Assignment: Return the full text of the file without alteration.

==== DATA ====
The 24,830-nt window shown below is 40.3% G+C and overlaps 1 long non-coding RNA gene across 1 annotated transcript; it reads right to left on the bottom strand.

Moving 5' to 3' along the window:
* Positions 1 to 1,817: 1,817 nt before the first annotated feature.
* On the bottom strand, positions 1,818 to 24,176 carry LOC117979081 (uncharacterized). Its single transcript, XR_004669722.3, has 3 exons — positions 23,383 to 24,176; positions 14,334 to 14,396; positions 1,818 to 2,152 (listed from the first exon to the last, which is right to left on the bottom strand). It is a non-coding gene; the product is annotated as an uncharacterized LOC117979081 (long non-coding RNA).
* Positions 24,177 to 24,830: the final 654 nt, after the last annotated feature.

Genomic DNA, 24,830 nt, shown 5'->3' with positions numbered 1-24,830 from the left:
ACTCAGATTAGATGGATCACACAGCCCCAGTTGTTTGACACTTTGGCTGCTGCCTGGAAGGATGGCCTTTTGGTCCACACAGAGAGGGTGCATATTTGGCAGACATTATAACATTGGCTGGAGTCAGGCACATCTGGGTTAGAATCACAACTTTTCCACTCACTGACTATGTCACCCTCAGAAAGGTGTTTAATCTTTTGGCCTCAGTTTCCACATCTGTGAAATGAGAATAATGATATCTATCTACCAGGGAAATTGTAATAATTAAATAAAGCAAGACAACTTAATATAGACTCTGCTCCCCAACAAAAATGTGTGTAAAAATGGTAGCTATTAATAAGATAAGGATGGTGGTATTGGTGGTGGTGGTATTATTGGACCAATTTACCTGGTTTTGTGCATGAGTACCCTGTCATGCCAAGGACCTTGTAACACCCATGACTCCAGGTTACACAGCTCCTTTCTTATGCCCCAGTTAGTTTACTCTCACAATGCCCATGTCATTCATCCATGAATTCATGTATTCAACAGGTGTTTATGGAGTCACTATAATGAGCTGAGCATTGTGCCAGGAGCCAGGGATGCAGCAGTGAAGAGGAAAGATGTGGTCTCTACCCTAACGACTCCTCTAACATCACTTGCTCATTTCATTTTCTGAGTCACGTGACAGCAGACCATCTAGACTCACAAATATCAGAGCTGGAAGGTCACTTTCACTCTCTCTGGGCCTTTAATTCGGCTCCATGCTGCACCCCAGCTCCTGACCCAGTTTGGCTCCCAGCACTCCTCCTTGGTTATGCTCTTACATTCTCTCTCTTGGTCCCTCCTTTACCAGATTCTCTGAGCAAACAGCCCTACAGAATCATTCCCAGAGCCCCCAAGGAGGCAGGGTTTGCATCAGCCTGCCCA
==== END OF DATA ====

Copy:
The 24,830-nt window shown below is 40.3% G+C and overlaps 1 long non-coding RNA gene across 1 annotated transcript; it reads right to left on the bottom strand.

Moving 5' to 3' along the window:
* Positions 1 to 1,817: 1,817 nt before the first annotated feature.
* On the bottom strand, positions 1,818 to 24,176 carry LOC117979081 (uncharacterized). Its single transcript, XR_004669722.3, has 3 exons — positions 23,383 to 24,176; positions 14,334 to 14,396; positions 1,818 to 2,152 (listed from the first exon to the last, which is right to left on the bottom strand). It is a non-coding gene; the product is annotated as an uncharacterized LOC117979081 (long non-coding RNA).
* Positions 24,177 to 24,830: the final 654 nt, after the last annotated feature.

Genomic DNA, 24,830 nt, shown 5'->3' with positions numbered 1-24,830 from the left:
ACTCAGATTAGATGGATCACACAGCCCCAGTTGTTTGACACTTTGGCTGCTGCCTGGAAGGATGGCCTTTTGGTCCACACAGAGAGGGTGCATATTTGGCAGACATTATAACATTGGCTGGAGTCAGGCACATCTGGGTTAGAATCACAACTTTTCCACTCACTGACTATGTCACCCTCAGAAAGGTGTTTAATCTTTTGGCCTCAGTTTCCACATCTGTGAAATGAGAATAATGATATCTATCTACCAGGGAAATTGTAATAATTAAATAAAGCAAGACAACTTAATATAGACTCTGCTCCCCAACAAAAATGTGTGTAAAAATGGTAGCTATTAATAAGATAAGGATGGTGGTATTGGTGGTGGTGGTATTATTGGACCAATTTACCTGGTTTTGTGCATGAGTACCCTGTCATGCCAAGGACCTTGTAACACCCATGACTCCAGGTTACACAGCTCCTTTCTTATGCCCCAGTTAGTTTACTCTCACAATGCCCATGTCATTCATCCATGAATTCATGTATTCAACAGGTGTTTATGGAGTCACTATAATGAGCTGAGCATTGTGCCAGGAGCCAGGGATGCAGCAGTGAAGAGGAAAGATGTGGTCTCTACCCTAACGACTCCTCTAACATCACTTGCTCATTTCATTTTCTGAGTCACGTGACAGCAGACCATCTAGACTCACAAATATCAGAGCTGGAAGGTCACTTTCACTCTCTCTGGGCCTTTAATTCGGCTCCATGCTGCACCCCAGCTCCTGACCCAGTTTGGCTCCCAGCACTCCTCCTTGGTTATGCTCTTACATTCTCTCTCTTGGTCCCTCCTTTACCAGATTCTCTGAGCAAACAGCCCTACAGAATCATTCCCAGAGCCCCCAAGGAGGCAGGGTTTGCATCAGCCTGCCCA